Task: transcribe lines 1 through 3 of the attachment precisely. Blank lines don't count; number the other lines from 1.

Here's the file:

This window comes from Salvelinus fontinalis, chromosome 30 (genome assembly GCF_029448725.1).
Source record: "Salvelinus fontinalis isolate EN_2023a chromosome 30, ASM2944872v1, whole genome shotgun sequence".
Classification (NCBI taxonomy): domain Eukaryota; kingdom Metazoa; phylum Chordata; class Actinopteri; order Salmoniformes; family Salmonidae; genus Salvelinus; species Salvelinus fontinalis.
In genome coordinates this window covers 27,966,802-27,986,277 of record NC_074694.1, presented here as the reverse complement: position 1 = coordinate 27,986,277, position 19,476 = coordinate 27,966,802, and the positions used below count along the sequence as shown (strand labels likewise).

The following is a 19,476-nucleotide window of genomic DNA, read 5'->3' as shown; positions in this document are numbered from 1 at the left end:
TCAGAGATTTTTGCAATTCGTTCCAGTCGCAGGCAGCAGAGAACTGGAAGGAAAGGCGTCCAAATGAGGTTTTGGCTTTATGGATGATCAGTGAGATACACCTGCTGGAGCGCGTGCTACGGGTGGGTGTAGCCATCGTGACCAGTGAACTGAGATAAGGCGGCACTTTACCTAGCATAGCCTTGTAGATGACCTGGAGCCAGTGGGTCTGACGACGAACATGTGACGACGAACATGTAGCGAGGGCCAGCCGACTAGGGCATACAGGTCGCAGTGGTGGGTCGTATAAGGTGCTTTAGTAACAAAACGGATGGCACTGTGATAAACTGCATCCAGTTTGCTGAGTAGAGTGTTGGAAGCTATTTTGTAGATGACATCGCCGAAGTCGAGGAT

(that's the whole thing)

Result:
This window comes from Salvelinus fontinalis, chromosome 30 (genome assembly GCF_029448725.1).
Source record: "Salvelinus fontinalis isolate EN_2023a chromosome 30, ASM2944872v1, whole genome shotgun sequence".
Classification (NCBI taxonomy): domain Eukaryota; kingdom Metazoa; phylum Chordata; class Actinopteri; order Salmoniformes; family Salmonidae; genus Salvelinus; species Salvelinus fontinalis.